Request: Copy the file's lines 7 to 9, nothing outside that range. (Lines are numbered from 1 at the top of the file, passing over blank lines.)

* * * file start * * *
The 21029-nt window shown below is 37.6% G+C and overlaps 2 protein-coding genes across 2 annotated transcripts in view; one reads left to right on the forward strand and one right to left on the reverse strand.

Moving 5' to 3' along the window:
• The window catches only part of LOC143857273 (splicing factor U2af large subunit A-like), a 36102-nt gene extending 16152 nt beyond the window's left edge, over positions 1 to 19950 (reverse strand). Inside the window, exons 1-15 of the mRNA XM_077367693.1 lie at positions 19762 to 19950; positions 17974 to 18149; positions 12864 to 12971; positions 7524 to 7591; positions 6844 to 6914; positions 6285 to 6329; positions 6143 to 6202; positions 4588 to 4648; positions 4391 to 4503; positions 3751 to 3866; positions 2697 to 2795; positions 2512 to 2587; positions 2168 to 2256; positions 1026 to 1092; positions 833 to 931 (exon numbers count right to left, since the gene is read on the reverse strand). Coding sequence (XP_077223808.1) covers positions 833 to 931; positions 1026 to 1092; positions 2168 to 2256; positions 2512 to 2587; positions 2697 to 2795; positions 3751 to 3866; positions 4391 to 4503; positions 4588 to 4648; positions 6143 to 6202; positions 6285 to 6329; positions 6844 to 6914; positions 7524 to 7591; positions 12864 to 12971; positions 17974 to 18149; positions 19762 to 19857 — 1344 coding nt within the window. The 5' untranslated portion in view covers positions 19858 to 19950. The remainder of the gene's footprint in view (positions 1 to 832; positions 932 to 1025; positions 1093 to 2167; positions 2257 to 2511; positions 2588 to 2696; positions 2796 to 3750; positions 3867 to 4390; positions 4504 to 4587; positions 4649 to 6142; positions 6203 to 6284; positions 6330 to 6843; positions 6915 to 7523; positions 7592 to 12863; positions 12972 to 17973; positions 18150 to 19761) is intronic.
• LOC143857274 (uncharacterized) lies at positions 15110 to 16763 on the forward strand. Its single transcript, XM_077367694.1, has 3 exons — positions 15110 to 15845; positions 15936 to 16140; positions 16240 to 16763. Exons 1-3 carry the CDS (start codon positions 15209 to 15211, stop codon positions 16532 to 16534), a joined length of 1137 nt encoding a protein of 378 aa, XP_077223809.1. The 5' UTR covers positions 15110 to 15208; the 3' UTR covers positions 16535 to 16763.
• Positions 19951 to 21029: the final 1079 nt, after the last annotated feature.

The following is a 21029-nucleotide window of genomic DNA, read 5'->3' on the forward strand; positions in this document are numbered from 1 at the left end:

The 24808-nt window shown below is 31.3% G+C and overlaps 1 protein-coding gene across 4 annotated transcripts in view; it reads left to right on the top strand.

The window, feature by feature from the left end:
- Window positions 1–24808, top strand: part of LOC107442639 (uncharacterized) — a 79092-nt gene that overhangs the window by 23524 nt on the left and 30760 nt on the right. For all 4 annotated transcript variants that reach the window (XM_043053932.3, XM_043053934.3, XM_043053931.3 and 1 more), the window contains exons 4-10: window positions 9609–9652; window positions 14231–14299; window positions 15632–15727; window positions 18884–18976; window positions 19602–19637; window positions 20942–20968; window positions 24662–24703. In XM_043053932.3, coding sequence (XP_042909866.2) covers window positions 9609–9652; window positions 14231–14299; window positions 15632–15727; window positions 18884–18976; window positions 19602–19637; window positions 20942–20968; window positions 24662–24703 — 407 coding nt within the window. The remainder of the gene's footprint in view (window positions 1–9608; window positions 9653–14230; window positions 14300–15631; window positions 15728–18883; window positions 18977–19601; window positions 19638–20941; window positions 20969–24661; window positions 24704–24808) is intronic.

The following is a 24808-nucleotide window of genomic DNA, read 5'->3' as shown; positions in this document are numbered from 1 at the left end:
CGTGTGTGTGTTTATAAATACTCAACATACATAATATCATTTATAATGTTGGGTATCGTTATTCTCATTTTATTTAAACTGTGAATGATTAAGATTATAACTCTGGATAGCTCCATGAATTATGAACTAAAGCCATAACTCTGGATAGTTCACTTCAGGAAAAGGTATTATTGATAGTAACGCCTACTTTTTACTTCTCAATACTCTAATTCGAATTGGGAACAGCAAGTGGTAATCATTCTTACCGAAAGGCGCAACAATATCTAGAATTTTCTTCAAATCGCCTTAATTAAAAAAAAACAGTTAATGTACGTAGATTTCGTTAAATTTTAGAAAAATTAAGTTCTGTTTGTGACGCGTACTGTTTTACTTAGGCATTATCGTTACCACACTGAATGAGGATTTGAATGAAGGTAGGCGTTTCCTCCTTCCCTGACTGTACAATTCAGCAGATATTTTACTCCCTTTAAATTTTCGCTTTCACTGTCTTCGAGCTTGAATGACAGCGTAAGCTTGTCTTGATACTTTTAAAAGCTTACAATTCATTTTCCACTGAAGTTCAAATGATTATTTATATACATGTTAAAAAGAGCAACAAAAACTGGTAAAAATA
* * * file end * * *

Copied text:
The 24808-nt window shown below is 31.3% G+C and overlaps 1 protein-coding gene across 4 annotated transcripts in view; it reads left to right on the top strand.

The window, feature by feature from the left end:
- Window positions 1–24808, top strand: part of LOC107442639 (uncharacterized) — a 79092-nt gene that overhangs the window by 23524 nt on the left and 30760 nt on the right. For all 4 annotated transcript variants that reach the window (XM_043053932.3, XM_043053934.3, XM_043053931.3 and 1 more), the window contains exons 4-10: window positions 9609–9652; window positions 14231–14299; window positions 15632–15727; window positions 18884–18976; window positions 19602–19637; window positions 20942–20968; window positions 24662–24703. In XM_043053932.3, coding sequence (XP_042909866.2) covers window positions 9609–9652; window positions 14231–14299; window positions 15632–15727; window positions 18884–18976; window positions 19602–19637; window positions 20942–20968; window positions 24662–24703 — 407 coding nt within the window. The remainder of the gene's footprint in view (window positions 1–9608; window positions 9653–14230; window positions 14300–15631; window positions 15728–18883; window positions 18977–19601; window positions 19638–20941; window positions 20969–24661; window positions 24704–24808) is intronic.